The good news should be well known to all:  last month California finally gave coffee the all clear, joining scientists worldwide in concluding that coffee does not cause cancer and may in fact protect against cancer and other diseases.

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A Partnership to Protect the Future of Coffee

The NCA is working with the Sustainable Coffee Challenge to help make coffee the world’s first agricultural product

By William (Bill) Murray, President & CEO, National Coffee Association


Here at the National Coffee Association (NCA), we like to say that “we serve coffee.”

With the rising threat of climate change, serving coffee today also means serving the planet. We know coffee’s future depends on coffee being the world’s first fully sustainable crop.

To help make this vision a reality, I am immensely proud that the NCA has joined the Sustainable Coffee Challenge.

(Read the official news release.)

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Infographic: Sustainability Sells

Shoppers are expected to spend an estimated $150 billion on sustainable products by 2021

via Nielsen

While we expect sustainable-minded shoppers to spend up to $150 billion on sustainable products by 2021, sustainability is starting to drive gains in everything from resource management to product packaging.

Here’s a glimpse into the myriad ways in which companies are embracing sustainability (and outperforming) along the way.

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Climate for Action: New Uses for Used Coffee Grounds

Recycling coffee grounds is not only beneficial for gardeners, but helps reduce the amount of waste going into landfills.

This post originally appeared on the EPA Blog

By Loreal Crumbley, for the EPA’s Environmental Education Division


Many of you may be looking for effective green tips.  One tip I can offer you is to recycle used coffee grounds.

Coffee mixed with soil can be used as a natural fertilizer. Used coffee grounds provide gardens with an abundant source of nutrition. Recycling coffee grounds is not only beneficial for gardeners but it helps in reducing the amount of waste going into landfills.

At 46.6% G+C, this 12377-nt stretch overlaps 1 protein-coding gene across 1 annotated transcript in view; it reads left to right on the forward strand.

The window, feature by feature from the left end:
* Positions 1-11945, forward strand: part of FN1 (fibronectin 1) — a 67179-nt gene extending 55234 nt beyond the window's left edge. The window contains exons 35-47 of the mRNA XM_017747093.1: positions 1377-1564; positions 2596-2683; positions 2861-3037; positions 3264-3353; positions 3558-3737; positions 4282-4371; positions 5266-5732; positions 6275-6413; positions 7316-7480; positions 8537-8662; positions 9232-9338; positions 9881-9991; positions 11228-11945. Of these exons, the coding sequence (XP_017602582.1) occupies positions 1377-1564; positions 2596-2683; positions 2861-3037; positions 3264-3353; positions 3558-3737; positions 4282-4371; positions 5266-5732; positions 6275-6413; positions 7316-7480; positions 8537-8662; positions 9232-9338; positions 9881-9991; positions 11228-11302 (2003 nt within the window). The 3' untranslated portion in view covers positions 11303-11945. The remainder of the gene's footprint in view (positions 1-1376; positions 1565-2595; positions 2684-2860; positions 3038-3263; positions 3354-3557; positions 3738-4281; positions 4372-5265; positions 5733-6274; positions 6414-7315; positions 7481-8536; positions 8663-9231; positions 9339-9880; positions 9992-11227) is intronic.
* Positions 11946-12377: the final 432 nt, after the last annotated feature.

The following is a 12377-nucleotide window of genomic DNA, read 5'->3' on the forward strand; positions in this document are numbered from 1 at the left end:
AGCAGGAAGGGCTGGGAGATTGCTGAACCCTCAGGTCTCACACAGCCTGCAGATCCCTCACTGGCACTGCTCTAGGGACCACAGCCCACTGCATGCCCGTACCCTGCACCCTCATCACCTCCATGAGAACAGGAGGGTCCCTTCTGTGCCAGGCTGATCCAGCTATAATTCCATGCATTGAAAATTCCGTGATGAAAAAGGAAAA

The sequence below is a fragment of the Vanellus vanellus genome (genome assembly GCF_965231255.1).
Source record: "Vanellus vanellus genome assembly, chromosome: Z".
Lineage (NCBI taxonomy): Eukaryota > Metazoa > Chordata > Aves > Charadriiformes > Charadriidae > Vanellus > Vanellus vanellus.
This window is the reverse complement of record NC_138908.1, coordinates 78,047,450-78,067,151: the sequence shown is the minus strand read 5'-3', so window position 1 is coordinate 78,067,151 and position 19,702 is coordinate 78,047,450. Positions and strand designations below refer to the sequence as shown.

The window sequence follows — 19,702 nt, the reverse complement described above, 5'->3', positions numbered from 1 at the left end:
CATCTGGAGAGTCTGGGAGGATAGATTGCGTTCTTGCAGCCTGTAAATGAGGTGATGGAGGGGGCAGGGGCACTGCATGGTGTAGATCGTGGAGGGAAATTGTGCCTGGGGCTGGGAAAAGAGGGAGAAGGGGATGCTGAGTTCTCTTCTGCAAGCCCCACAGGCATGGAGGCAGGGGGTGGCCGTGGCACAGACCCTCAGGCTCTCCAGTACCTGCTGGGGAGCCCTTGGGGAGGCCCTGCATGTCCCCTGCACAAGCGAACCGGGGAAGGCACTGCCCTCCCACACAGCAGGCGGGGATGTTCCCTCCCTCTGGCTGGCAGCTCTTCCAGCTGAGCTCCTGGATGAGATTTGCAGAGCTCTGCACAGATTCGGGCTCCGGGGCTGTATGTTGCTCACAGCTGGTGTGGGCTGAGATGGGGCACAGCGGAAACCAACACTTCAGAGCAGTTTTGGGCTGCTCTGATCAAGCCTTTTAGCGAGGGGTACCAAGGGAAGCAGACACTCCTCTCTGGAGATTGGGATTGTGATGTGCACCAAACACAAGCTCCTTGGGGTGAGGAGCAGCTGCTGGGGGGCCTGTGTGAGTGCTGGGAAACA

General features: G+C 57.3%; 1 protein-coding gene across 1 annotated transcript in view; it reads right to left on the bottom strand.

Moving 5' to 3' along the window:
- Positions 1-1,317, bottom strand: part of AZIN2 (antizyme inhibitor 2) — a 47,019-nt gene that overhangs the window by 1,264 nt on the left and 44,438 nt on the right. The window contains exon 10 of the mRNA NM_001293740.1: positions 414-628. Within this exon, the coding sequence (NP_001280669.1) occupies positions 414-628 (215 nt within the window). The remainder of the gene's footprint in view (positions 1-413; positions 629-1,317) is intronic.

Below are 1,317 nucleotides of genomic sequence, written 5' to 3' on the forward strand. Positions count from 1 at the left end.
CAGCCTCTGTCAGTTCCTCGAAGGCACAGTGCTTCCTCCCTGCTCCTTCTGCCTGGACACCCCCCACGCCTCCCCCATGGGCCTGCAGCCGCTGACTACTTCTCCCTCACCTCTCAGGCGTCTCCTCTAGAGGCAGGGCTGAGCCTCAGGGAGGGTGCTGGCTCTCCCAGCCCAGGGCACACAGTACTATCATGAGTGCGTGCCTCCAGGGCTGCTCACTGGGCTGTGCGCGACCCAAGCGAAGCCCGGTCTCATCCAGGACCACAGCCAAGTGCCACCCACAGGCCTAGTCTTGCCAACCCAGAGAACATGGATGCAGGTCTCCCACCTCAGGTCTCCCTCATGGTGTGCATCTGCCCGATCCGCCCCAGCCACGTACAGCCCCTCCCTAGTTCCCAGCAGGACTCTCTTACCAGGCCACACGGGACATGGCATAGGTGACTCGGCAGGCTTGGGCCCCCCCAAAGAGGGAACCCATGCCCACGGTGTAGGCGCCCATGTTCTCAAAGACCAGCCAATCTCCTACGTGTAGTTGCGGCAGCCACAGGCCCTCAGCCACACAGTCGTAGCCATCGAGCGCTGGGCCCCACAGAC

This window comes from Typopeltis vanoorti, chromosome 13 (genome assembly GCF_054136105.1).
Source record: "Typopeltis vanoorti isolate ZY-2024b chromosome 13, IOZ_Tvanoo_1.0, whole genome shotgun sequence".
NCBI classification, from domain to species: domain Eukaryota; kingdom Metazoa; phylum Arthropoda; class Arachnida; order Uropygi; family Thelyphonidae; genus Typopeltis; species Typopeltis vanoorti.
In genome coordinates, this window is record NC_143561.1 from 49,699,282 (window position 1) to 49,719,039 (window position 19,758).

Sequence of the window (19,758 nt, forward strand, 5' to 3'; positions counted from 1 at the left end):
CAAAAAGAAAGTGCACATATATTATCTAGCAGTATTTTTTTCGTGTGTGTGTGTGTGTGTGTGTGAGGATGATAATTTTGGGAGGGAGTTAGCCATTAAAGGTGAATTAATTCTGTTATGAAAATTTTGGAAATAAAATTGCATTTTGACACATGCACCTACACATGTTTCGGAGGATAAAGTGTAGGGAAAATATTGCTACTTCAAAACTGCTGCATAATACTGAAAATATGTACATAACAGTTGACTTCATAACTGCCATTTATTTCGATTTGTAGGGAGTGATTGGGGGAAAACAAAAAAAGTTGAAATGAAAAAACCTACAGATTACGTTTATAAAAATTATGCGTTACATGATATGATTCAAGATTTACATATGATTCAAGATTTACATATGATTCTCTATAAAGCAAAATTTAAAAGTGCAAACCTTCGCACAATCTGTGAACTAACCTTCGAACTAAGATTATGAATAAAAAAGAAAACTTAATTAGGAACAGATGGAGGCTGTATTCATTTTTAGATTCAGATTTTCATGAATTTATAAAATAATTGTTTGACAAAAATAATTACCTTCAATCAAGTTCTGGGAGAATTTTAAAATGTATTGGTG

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How to Empower Coffee Communities to Thrive

Inside the community-driven mission of The Coffee Trust, NCA 2019 Origin Charity of the Year

The National Coffee Association recognized The Coffee Trust as the recipient of the 2019 NCA Origin Charity of the Year Award, sponsored by Mother Parker’s Tea & Coffee, during the NCA 2019 Annual Convention in Atlanta.

Two Award finalists – meriting special mention – were Pueblo a Pueblo, Inc. and Strategies for International Development.

[Read the NCA News release and visit the NCA Coffee Charity Showcase to learn more.]

Here, Bill Fishbein, The Coffee Trust Founder and Executive Director, explains from the field what makes this organization so special – and how they are happily working themselves our of jobs in communities at origin.

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3 Highlights From the National Coffee Association USA Convention 2019

Specialty coffee cupping session at the NCA Convention in Atlanta
Spencer Turer (Coffee Analysts), Julie O’Brien (The Coffee Trust), and Monica Walker (Walker Coffee Trading) enjoying a cupping session led by Blue Donkey Coffee at the NCA 2019 Convention in Atlanta

Pt. 1: The Crema the Crop


Leaders, experts, and entrepreneurs from across the coffee industry came together for the 2019 NCA Annual Convention in the Westin Peachtree Plaza Hotel in Atlanta, GA. The 3-day event was themed “Coffee at the Crossroads” and sponsored by Community Coffee, which is currently celebrating its centennial anniversary as a family-owned company.

From networking events to specialty coffee education, the jam-packed (and highly caffeinated) conference offered something for everyone.

Here, we’ve highlighted a few of our favorite moments, with more to come in the weeks ahead.

(If you attended #NCA19 and want to share what you’ve learned, share a comment below or tag @nationalcoffeeusa in your photos!)

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Video: The Future of Coffee Pods in North America

john-schnobrich-506597-unsplash.jpg

Learn more about the maturing coffee pod market at the 2019 National Coffee Association Convention in Atlanta

Peaking at $5.7 billion in sales in 2016, demand for single-serve capsules has leveled off after capturing a significant portion of the US coffee market, according to Euromonitor market research reported by STiR Magazine.

Experts say that the industry will need to undergo some major changes in order to recapture some of the old excitement and increase growth rates in the category.

What lessons can be learned from the mature pod markets of Western Europe that could be applied to the category in North America?

The Future of Coffee Pods in North America | Market Research Blog

Find out at the 2019 National Coffee Association Convention in Atlanta, on March 7-9.

Euromonitor‘s Matthew Barry will lead an in-depth educational session discussing the coffee pods market in North America, including the effect of private labels and off-brand pods as well as environmental sustainability.